The behavior of the largest eigenvalue has been well studied in the literature when elements of the edge-weight matrix Wn are independently generated by certain symmetric distributions g (typically Gaussian, otherwise, its density function may be even with less heavier tails than Gaussian distributions) with mean zero and variance one for non-diagonal elements and with mean zero and variance two for diagonal elements. In this setting, the largest eigenvalue λmax asymptotically follows the Tracy-Widom distribution for Gaussian orthogonal ensembles with parameter β = 1: (7) where with where q(x) is the solution of Painlevé II equation d2q/dx2 = xq + 2q3 with the boundary condition q(x) ∼ Ai(x) as x → ∞ [31, 32]. Note that the Tracy-Widom distribution is for the maximum eigenvalue of a specific type of symmetric matrix (e.g., Gaussian ensembles) while the semicircular law holds for the distribution of eigenvalues in a general type of symmetric matrix (Wigner ensembles). Moreover, in our framework, the diagonal elements are all zero, which is a slightly different situation than the conventional assumption for the Tracy-Widom distribution. Nevertheless, because of the universality property of the Tracy-Widom distribution ([33], Theorem 21.4.3), we can safely apply Eq (7) to our context (obviously, our context satisfies the condition of universality that the diagonal part should be symmetric with a sub-Gaussian tail).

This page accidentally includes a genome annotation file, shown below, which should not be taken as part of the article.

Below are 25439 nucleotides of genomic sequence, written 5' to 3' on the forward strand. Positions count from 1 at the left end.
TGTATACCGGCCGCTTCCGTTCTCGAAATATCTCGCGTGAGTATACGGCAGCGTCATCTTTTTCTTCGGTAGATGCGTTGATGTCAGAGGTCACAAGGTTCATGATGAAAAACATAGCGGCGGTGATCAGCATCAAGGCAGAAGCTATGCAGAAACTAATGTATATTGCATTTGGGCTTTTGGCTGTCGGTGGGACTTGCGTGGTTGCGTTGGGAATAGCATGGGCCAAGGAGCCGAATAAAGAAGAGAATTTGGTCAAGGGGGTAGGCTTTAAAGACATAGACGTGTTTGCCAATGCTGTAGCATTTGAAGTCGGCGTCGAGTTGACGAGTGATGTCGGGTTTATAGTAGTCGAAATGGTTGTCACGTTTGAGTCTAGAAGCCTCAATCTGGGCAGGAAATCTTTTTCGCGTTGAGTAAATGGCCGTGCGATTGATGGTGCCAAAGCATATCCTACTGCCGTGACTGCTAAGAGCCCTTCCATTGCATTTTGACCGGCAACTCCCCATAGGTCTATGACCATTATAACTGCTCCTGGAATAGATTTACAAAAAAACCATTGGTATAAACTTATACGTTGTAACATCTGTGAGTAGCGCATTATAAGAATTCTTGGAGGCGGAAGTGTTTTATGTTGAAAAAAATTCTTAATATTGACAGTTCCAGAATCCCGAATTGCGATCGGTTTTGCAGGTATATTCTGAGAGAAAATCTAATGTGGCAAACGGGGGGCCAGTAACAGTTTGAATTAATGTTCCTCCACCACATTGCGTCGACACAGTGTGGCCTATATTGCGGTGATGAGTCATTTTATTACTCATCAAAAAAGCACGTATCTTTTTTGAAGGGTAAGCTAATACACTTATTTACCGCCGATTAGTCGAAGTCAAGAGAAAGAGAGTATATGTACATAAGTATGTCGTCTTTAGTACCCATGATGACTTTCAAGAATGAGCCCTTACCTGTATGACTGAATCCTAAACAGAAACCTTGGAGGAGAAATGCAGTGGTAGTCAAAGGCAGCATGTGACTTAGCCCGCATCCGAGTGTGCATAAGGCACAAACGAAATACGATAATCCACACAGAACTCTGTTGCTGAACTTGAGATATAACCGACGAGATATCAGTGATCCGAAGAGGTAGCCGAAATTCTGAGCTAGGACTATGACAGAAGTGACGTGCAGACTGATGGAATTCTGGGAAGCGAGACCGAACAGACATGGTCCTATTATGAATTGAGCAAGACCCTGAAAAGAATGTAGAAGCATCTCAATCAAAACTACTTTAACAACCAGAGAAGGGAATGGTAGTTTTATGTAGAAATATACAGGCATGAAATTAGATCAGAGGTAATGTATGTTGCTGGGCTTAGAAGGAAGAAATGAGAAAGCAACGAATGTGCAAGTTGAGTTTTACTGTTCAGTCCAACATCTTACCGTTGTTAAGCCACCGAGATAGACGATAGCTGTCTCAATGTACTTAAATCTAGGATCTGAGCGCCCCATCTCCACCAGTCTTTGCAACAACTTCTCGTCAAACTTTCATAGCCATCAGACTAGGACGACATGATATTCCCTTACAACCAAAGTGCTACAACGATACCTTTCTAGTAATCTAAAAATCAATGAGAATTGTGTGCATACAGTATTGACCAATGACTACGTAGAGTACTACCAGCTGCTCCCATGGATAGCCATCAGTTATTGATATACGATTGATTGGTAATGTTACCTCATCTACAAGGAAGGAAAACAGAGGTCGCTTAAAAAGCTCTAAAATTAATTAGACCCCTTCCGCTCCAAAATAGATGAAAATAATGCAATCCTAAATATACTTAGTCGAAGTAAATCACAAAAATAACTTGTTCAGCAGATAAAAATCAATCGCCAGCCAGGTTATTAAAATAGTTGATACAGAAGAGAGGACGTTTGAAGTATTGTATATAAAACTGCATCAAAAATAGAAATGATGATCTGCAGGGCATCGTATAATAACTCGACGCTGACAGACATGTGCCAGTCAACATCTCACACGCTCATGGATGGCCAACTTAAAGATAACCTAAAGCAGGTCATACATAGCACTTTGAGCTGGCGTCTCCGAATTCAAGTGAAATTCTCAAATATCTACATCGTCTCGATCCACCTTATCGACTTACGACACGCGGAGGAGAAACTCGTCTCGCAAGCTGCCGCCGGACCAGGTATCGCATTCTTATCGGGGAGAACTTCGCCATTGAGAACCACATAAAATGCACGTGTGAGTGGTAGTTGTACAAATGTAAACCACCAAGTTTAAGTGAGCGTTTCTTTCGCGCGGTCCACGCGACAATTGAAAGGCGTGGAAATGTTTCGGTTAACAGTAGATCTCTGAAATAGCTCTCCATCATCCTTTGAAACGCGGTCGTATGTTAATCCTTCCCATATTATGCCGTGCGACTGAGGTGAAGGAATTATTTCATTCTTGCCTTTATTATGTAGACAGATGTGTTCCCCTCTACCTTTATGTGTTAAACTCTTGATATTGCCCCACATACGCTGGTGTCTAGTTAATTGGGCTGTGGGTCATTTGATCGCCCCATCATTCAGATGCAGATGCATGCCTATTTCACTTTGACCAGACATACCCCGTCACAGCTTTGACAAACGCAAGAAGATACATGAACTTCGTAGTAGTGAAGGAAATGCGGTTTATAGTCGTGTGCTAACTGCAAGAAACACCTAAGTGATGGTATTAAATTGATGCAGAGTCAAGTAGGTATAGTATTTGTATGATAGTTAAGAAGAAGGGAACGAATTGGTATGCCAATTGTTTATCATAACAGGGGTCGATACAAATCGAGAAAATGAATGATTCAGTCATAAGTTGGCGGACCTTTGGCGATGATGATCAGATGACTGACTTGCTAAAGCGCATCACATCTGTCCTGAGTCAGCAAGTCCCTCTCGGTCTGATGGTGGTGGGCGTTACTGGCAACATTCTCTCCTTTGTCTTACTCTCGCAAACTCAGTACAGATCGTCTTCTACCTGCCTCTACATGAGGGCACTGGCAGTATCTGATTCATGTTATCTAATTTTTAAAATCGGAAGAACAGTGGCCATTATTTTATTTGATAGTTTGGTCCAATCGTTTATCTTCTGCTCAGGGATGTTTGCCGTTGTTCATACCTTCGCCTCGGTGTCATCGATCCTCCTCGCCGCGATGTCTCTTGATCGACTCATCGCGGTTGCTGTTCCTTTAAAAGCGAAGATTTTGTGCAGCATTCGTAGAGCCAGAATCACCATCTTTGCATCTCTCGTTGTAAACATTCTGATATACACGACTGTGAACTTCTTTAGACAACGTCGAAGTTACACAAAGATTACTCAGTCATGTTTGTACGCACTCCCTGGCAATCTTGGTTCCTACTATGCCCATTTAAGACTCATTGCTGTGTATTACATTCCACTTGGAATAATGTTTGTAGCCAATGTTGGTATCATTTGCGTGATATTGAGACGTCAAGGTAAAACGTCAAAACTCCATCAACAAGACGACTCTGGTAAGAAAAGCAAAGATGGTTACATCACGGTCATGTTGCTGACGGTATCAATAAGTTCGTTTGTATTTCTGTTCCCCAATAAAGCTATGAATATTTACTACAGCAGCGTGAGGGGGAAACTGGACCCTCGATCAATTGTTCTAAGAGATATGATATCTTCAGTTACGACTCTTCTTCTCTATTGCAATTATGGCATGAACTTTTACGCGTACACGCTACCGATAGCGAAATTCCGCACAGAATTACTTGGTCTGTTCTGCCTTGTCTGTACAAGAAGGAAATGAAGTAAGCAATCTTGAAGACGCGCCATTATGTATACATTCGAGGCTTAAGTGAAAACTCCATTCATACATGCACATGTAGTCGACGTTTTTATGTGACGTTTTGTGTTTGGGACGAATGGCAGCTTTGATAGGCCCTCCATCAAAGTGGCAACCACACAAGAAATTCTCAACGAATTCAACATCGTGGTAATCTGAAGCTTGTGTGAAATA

Using the Tracy-Widom distribution in Eq (7), we set confidence intervals for our statistical test as follows. For the normalized edge-weight matrix T(Wn), we set the confidence interval CImax of the largest eigenvalue λmax at level α. Since the violation of the semicircular law occurs as the positive deviation from the expected value, we consider the one-sided confidence interval as (−∞, q) where q is a critical value at significant level α, i.e., Pmaxq|H0) = α, which is estimated by F1(x) in Eq (7) (refer to the shape of its first derivative in Fig 2B). If the generative distribution g is not symmetric or is heavy-tailed, one may evaluate the distribution of the largest eigenvalues by means of a permutation test for T(Wn). Though the permutation test may provide an accurate confidence interval, it is not computationally efficient because we need to compute eigenvalues a large number of times. Therefore, when the number of nodes is large, one may opt for the Tracy-Widom distribution to efficiently obtain confidence intervals. In addition to the largest eigenvalue, we also test the smallest eigenvalue λmin, which may violate the semicircular law (what matters is indeed the largest magnitude of eigenvalue). In this case, the confidence interval CImin is given by (−q, ∞). In similar fashion, we test the largest and the smallest eigenvalue of the exponentially normalized weight matrix. We first standardize the data and then apply the mapping Te where we set t0 to 1/2 as default. This results in the transformed matrix Te(S(Wn)) (we denote the confidence intervals as and , respectively). Since this procedure involves a series of four statistical tests, we set the level of significance to α/4 for each test, taking into account the Bonferroni correction (Algorithm 1; is an indicator function: 1 for correct a; 0 otherwise).